Yes, Brown County, there is a burn ban in effect.
Though not as strict as the bans for the last couple of Decembers, when fireworks and occupational jobs such as welding were strictly prohibited, Brown County Commissioners said Monday the current ban will continue until further notice.
According to the court’s agenda Brown County Fire Marshal Onie Carroll was to discuss and “clarify” the ban sanctions. Carroll did not attend the meeting, but Brown County Sheriff Bobby Grubbs repeated that consistent protocol needed to be followed for any controlled burning in the county.
Grubbs said that the burning of brush piles is allowed if necessary, but the person requesting the burn must contact the county commissioner for the precinct where the fire will burn.
Precinct 1 Commissioner Steve Adams, reached by phone after the meeting, said, “The first contact is the county commissioner. They will need to state the time and location of where and what they’re going to burn, and there’s a form that has to be filled out with that information.”
The form is signed by the person making the request, and the commissioner, and faxed to the county dispatch office. That way, if someone sees the smoke and calls to report the fire, dispatch will know if it’s a random fire.
Anyone planning a burn, needs to observe safety precautions, such as clearing the area around the brush pile to be burned, having a source of water or basic fire extinguishing materials available and a plan to cancel the burn if weather conditions are windy, Adams said.
“I go by and look at the pile, sometimes even the morning of the burn, that way we’re not guessing what the weather’s going to be like,” he said. “Nobody wants a fire to get out of control. It just makes sense to check things and, if necessary, wait for a less windy day.”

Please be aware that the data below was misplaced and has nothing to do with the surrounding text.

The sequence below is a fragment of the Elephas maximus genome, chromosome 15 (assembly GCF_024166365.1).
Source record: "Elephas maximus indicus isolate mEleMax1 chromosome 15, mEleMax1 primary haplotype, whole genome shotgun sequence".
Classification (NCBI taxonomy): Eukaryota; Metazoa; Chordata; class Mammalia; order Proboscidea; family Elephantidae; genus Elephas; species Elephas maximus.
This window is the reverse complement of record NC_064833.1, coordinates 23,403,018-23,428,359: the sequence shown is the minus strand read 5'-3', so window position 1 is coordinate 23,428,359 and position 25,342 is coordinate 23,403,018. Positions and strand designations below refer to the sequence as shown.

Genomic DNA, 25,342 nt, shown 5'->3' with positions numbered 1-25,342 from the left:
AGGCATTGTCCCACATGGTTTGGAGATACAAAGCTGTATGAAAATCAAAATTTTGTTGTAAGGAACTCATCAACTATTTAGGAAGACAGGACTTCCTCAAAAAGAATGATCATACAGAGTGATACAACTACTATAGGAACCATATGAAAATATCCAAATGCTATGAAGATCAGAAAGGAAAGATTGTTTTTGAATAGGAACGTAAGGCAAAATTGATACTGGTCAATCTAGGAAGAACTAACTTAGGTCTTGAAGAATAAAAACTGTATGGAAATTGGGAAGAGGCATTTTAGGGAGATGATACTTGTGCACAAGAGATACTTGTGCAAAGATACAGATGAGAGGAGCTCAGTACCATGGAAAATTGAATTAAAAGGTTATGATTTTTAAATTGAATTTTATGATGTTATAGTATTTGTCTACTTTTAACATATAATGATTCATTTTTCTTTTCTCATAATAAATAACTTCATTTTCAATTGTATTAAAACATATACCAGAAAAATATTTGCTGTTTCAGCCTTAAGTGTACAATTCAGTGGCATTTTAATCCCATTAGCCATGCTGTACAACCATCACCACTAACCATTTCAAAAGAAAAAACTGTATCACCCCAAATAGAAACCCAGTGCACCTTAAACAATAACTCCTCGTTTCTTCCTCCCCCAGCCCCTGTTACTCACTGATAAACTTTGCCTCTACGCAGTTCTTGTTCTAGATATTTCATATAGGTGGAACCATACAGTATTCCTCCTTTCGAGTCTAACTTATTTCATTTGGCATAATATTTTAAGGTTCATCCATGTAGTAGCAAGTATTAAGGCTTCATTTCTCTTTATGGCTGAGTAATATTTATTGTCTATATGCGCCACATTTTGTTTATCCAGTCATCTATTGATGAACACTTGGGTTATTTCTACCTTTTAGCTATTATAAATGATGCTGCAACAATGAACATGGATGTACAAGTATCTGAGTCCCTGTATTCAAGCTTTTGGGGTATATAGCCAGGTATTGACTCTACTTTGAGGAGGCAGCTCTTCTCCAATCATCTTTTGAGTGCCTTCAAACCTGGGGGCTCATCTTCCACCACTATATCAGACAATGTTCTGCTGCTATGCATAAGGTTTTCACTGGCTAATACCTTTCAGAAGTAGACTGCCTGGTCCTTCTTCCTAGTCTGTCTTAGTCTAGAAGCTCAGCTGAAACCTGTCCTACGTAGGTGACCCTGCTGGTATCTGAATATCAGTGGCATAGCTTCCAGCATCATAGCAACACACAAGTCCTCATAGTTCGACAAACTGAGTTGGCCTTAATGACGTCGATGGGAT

The official language of the ban states “no person in … Brown County may maintain an open fire except in an appropriate container for the burning of trash or cooking food.”
To be in compliance, county residents are asked to use barrels or approved containers for burning trash and pits, cookers or smokers for cooking.
The burning of tires, old paint cans, aerosol spray cans, PVC pipes and plastics and other hazardous materials are strictly prohibited under all circumstances.
“We’ve had situations this year, where maybe there will be a tire in a pile of brush and we don’t see it when we go out to check,” Adams said. “It doesn’t matter. It’s illegal to burn that stuff.”
In other business matters commissioners:
Approved the purchase of a restraint chair for the sheriff’s office. Grubbs said the restraints are necessary for violent or out-of-control prisoners. The county, Grubbs said, has a restraint bed, but if a prisoner is under the influence, restrained and made to lie on his back there is a risk of aspiration and strangulation. A chair is safer for such situations, Grubbs said.
The cost of the chair is estimated to be $1,500 and the funds will come from the jail phone service account.
Approved the sheriff’s office purchase of software for a specialized investigation program. The approximately $9,150 purchase will be reimbursed with money from a grant awarded through the state attorney general. Approved the sheriff’s office’s application to the State Criminal Alien Assistance Program which makes state and federal money available to offset the costs of incarcerating illegal aliens in county jails. Approved a one-year contract with TXU-Energy for the county’s electrical service pending the review of the contract by Brown County Judge Ray West.